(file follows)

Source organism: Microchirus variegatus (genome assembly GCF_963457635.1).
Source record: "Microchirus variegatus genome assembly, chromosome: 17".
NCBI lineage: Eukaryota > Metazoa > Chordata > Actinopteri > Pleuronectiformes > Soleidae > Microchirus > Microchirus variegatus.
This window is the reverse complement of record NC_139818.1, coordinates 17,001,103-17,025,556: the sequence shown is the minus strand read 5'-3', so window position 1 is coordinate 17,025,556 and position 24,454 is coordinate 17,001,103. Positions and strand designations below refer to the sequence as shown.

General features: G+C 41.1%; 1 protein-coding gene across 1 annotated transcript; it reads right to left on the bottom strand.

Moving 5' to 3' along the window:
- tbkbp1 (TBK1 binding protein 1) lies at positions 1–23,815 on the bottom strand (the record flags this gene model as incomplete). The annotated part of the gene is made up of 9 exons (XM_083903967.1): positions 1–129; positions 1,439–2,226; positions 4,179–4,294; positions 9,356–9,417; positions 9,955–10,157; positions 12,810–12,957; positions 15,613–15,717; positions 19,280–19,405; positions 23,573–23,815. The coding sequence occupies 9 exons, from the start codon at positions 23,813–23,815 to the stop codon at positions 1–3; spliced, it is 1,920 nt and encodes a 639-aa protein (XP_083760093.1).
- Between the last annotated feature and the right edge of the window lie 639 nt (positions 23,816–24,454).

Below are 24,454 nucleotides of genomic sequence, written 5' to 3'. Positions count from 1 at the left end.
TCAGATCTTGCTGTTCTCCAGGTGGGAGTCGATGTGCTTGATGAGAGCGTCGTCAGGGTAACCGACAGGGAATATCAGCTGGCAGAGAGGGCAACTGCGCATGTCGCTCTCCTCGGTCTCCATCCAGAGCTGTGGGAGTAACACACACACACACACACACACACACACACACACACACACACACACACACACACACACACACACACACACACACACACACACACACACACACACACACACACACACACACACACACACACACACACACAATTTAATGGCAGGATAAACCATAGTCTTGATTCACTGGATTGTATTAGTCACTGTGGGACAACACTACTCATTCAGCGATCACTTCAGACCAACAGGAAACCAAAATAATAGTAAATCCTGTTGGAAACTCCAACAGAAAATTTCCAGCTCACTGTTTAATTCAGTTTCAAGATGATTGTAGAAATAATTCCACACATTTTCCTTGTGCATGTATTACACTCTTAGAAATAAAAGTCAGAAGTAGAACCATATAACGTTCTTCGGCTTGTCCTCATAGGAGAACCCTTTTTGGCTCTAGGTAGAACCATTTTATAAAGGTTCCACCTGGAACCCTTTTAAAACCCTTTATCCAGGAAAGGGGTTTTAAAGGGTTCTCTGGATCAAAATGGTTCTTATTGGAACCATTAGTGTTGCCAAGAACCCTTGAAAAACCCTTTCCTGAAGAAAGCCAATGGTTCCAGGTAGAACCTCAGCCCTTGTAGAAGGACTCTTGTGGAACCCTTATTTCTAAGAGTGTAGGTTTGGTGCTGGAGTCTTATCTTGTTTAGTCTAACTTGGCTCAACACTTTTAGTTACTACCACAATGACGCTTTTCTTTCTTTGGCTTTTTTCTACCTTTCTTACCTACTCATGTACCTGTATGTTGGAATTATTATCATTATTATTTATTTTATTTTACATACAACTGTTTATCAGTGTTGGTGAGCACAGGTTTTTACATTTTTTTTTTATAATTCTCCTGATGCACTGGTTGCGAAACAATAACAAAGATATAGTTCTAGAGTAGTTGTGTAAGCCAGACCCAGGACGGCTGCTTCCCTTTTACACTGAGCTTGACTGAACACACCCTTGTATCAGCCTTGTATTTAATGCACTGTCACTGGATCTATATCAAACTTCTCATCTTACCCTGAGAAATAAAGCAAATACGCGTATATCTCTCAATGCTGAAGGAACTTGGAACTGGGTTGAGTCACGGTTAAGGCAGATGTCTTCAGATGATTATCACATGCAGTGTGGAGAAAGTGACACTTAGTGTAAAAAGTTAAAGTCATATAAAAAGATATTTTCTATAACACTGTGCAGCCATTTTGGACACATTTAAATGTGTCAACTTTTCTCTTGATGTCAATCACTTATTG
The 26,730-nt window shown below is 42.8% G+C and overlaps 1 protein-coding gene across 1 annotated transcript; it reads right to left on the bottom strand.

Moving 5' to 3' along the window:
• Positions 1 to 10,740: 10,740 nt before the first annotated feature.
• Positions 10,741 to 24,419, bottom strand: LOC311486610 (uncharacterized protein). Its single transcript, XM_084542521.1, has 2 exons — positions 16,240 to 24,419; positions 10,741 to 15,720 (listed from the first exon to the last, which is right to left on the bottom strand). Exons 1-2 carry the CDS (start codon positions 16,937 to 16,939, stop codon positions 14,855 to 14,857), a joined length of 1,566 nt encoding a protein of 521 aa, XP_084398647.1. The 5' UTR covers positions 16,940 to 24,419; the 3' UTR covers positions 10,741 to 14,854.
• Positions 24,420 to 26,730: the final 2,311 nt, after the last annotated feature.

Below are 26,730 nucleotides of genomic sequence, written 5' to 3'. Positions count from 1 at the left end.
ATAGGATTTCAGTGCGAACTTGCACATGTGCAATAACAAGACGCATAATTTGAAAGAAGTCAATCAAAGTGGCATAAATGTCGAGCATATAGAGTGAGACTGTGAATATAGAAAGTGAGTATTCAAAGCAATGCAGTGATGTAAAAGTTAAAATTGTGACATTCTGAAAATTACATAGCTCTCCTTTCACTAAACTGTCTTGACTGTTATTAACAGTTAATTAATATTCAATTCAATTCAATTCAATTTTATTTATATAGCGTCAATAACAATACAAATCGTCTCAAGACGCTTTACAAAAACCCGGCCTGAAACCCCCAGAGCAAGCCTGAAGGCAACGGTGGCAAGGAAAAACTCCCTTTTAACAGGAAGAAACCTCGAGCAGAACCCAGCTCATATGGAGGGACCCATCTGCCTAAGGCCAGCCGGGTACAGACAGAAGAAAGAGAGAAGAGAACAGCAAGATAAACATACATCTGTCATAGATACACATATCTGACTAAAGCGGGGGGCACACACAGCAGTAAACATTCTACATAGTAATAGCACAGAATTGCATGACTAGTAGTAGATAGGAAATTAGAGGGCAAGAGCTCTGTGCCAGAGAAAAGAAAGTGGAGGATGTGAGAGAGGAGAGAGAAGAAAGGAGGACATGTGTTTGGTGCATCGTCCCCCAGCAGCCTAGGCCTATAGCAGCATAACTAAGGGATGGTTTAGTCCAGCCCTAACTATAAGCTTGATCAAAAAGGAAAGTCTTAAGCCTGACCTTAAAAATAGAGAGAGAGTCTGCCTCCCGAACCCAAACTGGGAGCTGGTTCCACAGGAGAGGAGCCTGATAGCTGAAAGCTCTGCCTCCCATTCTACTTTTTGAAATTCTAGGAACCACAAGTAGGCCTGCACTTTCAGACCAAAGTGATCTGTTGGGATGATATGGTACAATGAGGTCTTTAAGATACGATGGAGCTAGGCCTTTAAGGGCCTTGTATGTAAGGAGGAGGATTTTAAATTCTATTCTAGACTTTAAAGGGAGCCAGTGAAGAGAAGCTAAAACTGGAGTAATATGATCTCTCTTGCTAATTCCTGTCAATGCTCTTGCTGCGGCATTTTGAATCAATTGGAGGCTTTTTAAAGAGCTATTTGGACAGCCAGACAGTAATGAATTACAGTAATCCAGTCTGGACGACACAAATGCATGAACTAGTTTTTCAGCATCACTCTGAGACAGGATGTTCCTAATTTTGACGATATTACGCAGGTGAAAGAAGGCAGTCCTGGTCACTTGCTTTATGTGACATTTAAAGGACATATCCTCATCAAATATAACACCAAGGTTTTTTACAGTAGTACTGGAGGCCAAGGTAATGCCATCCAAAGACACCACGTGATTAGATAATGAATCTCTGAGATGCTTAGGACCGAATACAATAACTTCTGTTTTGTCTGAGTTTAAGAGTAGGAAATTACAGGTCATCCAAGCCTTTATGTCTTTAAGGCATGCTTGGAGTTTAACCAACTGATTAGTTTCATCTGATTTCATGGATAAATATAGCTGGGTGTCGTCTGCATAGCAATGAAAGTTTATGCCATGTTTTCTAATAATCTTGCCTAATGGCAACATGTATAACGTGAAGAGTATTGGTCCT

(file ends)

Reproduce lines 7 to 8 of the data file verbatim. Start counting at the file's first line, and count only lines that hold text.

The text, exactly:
- tbkbp1 (TBK1 binding protein 1) lies at positions 1–23,815 on the bottom strand (the record flags this gene model as incomplete). The annotated part of the gene is made up of 9 exons (XM_083903967.1): positions 1–129; positions 1,439–2,226; positions 4,179–4,294; positions 9,356–9,417; positions 9,955–10,157; positions 12,810–12,957; positions 15,613–15,717; positions 19,280–19,405; positions 23,573–23,815. The coding sequence occupies 9 exons, from the start codon at positions 23,813–23,815 to the stop codon at positions 1–3; spliced, it is 1,920 nt and encodes a 639-aa protein (XP_083760093.1).
- Between the last annotated feature and the right edge of the window lie 639 nt (positions 23,816–24,454).